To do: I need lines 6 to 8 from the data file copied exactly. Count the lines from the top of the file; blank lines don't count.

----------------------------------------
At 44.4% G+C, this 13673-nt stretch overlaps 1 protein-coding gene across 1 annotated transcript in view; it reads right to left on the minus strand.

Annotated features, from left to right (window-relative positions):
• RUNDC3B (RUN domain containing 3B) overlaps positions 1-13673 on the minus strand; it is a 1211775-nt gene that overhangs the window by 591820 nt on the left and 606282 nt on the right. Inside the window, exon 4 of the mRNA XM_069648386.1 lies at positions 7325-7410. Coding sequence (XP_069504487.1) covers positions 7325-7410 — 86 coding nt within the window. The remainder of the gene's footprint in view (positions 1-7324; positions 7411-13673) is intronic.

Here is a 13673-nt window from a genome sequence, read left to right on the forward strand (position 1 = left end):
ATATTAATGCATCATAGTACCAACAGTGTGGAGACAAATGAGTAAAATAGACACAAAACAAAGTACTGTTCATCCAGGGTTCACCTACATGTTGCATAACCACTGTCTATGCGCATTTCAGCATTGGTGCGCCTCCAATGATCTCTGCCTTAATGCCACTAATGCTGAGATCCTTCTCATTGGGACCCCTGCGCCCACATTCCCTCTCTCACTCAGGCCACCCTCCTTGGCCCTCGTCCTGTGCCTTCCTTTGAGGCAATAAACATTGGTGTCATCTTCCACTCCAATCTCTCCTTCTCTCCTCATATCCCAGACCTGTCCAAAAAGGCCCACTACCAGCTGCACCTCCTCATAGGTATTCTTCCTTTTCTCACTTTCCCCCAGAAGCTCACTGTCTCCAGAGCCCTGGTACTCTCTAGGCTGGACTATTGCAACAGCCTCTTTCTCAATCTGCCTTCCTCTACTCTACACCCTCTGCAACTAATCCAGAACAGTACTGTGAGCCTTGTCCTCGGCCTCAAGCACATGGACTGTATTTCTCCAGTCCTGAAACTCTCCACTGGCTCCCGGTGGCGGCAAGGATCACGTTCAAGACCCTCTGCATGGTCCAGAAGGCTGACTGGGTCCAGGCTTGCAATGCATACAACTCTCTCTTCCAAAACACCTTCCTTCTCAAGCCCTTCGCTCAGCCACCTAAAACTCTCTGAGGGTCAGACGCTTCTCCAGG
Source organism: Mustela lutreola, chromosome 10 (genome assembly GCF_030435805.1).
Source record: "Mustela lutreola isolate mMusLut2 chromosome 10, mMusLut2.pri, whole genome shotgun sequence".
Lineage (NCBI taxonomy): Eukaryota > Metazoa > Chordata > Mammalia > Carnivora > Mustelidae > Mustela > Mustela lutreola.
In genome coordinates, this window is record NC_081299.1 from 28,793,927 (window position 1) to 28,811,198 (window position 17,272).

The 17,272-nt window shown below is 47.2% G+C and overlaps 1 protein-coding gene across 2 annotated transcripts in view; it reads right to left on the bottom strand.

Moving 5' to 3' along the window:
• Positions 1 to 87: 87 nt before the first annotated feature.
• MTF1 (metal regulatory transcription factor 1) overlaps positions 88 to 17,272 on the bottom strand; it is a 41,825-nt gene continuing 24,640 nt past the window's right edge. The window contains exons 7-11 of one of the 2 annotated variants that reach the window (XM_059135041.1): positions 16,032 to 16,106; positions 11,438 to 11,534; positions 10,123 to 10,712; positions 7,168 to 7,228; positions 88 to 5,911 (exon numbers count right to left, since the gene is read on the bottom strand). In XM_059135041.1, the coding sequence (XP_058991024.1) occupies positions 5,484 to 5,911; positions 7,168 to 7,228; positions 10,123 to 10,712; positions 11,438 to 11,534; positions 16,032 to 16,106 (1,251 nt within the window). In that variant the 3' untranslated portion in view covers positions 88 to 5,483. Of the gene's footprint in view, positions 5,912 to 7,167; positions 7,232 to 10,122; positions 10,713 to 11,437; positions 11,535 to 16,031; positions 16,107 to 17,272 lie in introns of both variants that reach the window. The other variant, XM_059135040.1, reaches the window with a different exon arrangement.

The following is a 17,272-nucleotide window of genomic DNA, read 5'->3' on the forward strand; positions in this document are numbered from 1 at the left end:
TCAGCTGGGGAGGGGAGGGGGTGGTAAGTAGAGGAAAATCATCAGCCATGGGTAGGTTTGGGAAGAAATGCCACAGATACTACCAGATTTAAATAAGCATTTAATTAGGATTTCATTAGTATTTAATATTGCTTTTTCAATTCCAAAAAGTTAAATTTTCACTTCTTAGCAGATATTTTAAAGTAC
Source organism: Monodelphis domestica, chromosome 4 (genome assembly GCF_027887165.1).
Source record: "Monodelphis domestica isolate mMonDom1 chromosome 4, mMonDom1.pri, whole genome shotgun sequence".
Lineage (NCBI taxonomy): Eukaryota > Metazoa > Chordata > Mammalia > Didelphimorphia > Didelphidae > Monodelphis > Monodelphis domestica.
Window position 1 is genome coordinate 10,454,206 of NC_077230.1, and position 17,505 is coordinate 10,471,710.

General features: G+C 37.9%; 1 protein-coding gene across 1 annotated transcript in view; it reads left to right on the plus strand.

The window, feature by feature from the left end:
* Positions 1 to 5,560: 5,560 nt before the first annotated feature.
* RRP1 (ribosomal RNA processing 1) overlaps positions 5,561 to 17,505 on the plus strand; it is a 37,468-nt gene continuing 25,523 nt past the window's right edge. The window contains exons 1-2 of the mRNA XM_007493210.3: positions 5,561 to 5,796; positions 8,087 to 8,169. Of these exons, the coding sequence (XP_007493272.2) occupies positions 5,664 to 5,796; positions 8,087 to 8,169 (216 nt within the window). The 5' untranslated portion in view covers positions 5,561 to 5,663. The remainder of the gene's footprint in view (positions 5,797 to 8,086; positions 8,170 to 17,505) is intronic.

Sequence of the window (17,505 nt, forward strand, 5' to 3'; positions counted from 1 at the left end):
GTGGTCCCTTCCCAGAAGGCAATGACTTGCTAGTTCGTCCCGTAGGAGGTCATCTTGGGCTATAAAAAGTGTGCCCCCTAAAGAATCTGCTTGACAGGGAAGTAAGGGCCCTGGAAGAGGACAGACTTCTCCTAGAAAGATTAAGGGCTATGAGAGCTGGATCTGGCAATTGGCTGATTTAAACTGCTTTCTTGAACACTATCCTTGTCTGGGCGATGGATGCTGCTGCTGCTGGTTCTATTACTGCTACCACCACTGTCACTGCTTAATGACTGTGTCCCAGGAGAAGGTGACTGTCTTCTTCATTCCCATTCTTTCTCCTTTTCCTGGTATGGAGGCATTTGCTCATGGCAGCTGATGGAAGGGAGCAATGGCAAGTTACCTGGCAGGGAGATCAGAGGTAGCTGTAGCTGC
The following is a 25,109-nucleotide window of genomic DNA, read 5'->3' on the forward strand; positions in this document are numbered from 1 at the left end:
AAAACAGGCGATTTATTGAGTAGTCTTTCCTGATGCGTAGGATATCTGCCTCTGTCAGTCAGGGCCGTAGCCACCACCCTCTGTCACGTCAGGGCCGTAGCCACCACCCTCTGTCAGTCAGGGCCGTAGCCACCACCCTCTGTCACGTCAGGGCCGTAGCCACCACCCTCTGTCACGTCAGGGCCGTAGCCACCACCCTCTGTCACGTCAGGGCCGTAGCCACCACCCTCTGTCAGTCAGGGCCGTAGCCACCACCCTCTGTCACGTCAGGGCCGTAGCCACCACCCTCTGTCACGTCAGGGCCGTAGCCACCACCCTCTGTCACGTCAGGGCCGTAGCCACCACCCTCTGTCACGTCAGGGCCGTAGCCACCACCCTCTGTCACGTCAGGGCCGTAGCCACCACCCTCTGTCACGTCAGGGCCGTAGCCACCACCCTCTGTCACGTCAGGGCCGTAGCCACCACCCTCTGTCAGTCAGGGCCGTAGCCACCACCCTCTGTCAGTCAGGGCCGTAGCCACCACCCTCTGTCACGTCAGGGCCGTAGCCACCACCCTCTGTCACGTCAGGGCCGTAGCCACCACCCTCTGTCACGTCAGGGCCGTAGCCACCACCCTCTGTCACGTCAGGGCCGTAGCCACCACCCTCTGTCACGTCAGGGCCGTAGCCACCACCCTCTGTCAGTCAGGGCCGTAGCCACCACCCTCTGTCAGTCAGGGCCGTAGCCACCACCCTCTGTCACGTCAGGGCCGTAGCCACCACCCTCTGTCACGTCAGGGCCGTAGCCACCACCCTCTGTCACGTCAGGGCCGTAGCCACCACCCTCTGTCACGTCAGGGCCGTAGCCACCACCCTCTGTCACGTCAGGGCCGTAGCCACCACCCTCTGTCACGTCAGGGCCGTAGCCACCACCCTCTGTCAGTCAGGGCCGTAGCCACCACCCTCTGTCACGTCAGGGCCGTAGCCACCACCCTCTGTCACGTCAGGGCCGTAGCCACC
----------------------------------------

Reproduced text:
Source organism: Mustela lutreola, chromosome 10 (genome assembly GCF_030435805.1).
Source record: "Mustela lutreola isolate mMusLut2 chromosome 10, mMusLut2.pri, whole genome shotgun sequence".
Lineage (NCBI taxonomy): Eukaryota > Metazoa > Chordata > Mammalia > Carnivora > Mustelidae > Mustela > Mustela lutreola.